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  • Men’s Issues

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    Men commonly feel lost and uncertain about the way life is going. But men also keep that to themselves. Ask yourself, do you have a undercurrent of anxiety or depression? Do you feel like you are secretly dealing with life alone, with no one to talk to? Are you afraid to admit to yourself, your wife, or others that you are failing to live up to your potential? If any of these are true for you, then I would tell you, your a man and that’s the secret we all keep. We are conditioned to fear failure, or the appearance of failure, and it nags at us in the depths of our minds.

    Traditionally men resist seeking out help, especially counseling. As a man, I know it doesn’t feel “manly” to ask for help. The fear of looking less than triumphant is so strong that, as the old jokes go, we men will not even ask for directions when lost. 

    Most of my male clients admit to having felt lost for some time in their lives, marriages, careers, or in modeling for their kids. But they have not been able to ask for directions. 

    There are many secret fears that men would seek help for if only they knew that they could do it without being judges as failures or as inadequate. In the 21st century world, the biggest is feelings of inadequacy, insecurity, and failure. Such feelings drive behaviors that for most men become addictive: workaholic, alcoholism, drug abuse, porn addiction, sexual addictions, thrill seeking, obsessive hobbies, parties, anger…the list is extensive. 

    Why is this?

    From a young age, men are taught rigid masculinity – that is to be strong and to keep their emotions in check. This often leads to many men feeling isolated, anxious and depressed. The very emotions they should seek help for, they stuff down and “go it alone.” Bearing their emotional pain seems a better idea than opening themselves up to the stigma of seeking therapy. As a result, there is a compensatory reaction of self-indulgence that seeks to sooth and reward the tortured soul. As the levels of serotonin decrease in the brain, dissatisfaction results. The mind seeks relief through the reward system. Dopamine rewards risk and new experiences, Oxytocin rewards sexual acting out. For the moment potency is felt and relief is won. But that moment quickly fades, and isolation returns.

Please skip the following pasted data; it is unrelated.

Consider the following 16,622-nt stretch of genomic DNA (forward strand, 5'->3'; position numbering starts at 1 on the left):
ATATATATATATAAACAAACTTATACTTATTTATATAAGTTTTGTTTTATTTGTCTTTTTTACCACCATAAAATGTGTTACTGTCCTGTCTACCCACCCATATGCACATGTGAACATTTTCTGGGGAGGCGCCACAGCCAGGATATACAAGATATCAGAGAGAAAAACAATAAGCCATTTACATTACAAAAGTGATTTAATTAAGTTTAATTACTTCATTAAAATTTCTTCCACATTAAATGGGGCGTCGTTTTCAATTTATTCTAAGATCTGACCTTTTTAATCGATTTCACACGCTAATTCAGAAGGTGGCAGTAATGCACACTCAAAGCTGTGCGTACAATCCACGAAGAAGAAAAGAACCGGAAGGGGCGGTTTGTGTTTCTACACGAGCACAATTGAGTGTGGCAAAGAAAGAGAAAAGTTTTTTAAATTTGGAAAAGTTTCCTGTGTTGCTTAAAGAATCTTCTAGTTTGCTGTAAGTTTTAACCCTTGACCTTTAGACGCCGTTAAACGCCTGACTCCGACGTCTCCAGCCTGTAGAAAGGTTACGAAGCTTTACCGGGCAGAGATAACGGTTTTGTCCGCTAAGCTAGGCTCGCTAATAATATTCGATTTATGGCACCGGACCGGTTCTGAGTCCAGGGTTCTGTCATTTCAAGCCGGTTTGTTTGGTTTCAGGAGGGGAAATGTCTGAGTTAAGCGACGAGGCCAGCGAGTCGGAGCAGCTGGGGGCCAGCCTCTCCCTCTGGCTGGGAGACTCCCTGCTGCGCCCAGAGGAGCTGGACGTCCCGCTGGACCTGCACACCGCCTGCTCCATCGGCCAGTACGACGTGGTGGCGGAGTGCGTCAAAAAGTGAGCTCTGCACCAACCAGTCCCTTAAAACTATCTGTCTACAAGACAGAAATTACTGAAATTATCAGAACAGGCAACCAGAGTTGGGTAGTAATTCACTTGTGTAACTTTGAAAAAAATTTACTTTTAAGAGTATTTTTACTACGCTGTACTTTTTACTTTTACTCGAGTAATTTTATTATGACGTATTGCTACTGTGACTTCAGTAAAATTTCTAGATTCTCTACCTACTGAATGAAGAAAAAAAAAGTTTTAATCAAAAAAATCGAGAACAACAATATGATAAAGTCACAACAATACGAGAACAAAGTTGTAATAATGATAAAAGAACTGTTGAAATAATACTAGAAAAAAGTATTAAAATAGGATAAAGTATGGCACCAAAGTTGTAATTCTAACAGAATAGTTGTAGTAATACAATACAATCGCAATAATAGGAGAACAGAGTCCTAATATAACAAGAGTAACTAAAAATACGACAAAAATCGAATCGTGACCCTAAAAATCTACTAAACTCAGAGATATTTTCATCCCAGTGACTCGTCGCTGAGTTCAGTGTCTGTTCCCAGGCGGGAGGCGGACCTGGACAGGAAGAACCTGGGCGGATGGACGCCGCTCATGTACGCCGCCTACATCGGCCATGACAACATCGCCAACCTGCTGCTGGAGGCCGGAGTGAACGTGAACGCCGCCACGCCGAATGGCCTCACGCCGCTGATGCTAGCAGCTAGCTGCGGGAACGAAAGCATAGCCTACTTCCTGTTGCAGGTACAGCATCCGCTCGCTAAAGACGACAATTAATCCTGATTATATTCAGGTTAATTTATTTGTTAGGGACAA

This cycle is at the root of most of the issues that drive men into counseling, often at the behest of their wives. The answer is not therapy, it is found in education and coaching. Men do very well when they learn the mechanics of a problem and are coached to develop and master new skills. My personal approach is educative coaching for men to help them resolve their struggles in the way men understand best–master the demands and defeat the opposition!

    What are some of those most common issues plaguing men?

    • Addictions – Men are far more likely to abuse alcohol, pornography, and drugs. This attempt to escape reality destroys many men and their relationships.
    • Relationship issues – Studies have shown that men rely more on their partners for emotional support than women do. This can make relationship problems particularly hard to deal with since it deepens the fear of isolation and failure.
    • Parenting Challenges – Fatherhood can become a real challenge since many men never had great fathers to lead the way into manhood to begin with. It is hard to give your children what you didn’t first receive. 
    • Economic Presure – In an endless cycle of economic uncertainty, men are anxiously holding on for some answer. Men comonly tie their self worth their career and abiltiy to make money.
    • Social Ambiguity and Bullying – Many young men are victims of bullying, damaging their self-esteem, adult men are culturally bullied into believing myths about men that are not true, further diminishing their self view and value. Men have become unsure of what it means to be a man any longer. 
    • Minimizing – Do to conditioning and social stigmatization, most men refuse or fail to see their own emotional pain. When pushed down and bottled up pain and trauma can lead to manifestations of physical disease or illness, such as high blood pressure or heart disease.

    Men learn best from men. It takes men to raise up men. It takes a man to call out manhood in a man. If you are a man who struggles in life at any level, it’s time to find a man to mentor you out of the pain and regain your place in your own self-esteem, your life, your relationships, and your family.